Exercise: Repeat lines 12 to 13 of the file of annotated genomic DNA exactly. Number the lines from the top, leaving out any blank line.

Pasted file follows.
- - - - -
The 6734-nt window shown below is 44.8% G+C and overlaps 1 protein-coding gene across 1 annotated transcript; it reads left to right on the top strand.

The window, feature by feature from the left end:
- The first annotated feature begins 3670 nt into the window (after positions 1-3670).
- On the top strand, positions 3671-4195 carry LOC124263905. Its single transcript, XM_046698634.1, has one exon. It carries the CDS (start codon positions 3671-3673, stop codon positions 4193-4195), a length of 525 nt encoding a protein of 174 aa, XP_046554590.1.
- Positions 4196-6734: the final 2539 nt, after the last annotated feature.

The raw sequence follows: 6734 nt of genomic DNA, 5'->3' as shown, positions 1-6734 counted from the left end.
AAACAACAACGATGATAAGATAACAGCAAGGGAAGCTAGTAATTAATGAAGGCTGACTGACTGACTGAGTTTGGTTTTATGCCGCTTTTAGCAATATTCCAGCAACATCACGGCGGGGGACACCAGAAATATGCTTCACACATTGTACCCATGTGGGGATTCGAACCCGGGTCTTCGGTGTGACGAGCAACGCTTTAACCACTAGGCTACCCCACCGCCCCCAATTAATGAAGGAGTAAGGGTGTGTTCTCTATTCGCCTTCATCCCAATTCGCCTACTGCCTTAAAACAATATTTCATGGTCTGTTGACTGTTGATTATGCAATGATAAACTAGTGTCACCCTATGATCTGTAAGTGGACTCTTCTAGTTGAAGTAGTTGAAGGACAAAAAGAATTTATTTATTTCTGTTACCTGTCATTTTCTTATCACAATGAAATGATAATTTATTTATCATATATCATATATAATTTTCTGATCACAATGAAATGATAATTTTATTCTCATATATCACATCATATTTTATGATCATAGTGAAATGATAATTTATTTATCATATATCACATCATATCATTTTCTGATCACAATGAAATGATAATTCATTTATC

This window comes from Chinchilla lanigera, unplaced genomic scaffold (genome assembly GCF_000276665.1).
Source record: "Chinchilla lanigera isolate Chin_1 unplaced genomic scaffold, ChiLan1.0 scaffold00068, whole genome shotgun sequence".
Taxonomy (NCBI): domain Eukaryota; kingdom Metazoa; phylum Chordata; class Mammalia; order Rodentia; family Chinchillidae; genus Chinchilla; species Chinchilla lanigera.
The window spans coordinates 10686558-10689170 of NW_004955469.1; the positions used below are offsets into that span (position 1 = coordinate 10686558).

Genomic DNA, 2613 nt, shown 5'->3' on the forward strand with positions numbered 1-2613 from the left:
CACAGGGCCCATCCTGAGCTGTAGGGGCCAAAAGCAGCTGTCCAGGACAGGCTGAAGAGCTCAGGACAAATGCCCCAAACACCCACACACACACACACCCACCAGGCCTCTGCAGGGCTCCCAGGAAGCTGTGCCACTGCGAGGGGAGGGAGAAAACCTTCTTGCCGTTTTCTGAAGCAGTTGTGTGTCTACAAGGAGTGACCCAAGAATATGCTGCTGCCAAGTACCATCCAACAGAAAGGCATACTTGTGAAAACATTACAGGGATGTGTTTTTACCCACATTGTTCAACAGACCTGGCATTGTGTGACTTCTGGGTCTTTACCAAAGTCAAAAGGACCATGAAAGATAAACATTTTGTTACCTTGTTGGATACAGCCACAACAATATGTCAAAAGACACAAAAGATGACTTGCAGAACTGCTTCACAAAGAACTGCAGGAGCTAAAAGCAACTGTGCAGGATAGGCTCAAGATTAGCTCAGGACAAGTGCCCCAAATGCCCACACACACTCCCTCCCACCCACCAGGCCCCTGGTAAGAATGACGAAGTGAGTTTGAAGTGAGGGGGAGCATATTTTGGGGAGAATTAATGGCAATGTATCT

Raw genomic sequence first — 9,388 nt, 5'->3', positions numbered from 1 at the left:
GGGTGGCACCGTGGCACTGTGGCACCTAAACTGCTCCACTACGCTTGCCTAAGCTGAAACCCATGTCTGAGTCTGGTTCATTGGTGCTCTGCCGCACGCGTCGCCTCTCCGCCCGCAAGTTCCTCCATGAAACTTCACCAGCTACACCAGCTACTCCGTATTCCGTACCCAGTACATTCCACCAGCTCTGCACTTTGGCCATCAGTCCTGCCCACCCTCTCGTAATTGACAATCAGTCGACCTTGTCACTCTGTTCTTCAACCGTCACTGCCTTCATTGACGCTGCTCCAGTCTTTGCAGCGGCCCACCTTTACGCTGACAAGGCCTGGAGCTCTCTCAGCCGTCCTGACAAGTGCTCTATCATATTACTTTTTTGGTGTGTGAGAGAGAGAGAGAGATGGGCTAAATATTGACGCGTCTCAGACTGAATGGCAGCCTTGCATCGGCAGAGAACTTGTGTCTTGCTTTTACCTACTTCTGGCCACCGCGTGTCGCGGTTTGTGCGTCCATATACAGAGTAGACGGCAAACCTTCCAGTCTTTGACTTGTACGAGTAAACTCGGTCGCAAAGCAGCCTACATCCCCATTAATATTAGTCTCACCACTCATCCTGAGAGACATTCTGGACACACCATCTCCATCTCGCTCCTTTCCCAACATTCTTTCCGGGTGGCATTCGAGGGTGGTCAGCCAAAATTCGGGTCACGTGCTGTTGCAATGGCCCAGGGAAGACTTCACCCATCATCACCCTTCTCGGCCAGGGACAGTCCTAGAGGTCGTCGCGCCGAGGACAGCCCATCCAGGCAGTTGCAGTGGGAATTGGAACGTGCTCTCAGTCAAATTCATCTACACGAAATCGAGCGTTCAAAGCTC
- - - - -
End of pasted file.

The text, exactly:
Genomic DNA, 2613 nt, shown 5'->3' on the forward strand with positions numbered 1-2613 from the left:
CACAGGGCCCATCCTGAGCTGTAGGGGCCAAAAGCAGCTGTCCAGGACAGGCTGAAGAGCTCAGGACAAATGCCCCAAACACCCACACACACACACACCCACCAGGCCTCTGCAGGGCTCCCAGGAAGCTGTGCCACTGCGAGGGGAGGGAGAAAACCTTCTTGCCGTTTTCTGAAGCAGTTGTGTGTCTACAAGGAGTGACCCAAGAATATGCTGCTGCCAAGTACCATCCAACAGAAAGGCATACTTGTGAAAACATTACAGGGATGTGTTTTTACCCACATTGTTCAACAGACCTGGCATTGTGTGACTTCTGGGTCTTTACCAAAGTCAAAAGGACCATGAAAGATAAACATTTTGTTACCTTGTTGGATACAGCCACAACAATATGTCAAAAGACACAAAAGATGACTTGCAGAACTGCTTCACAAAGAACTGCAGGAGCTAAAAGCAACTGTGCAGGATAGGCTCAAGATTAGCTCAGGACAAGTGCCCCAAATGCCCACACACACTCCCTCCCACCCACCAGGCCCCTGGTAAGAATGACGAAGTGAGTTTGAAGTGAGGGGGAGCATATTTTGGGGAGAATTAATGGCAATGTATCT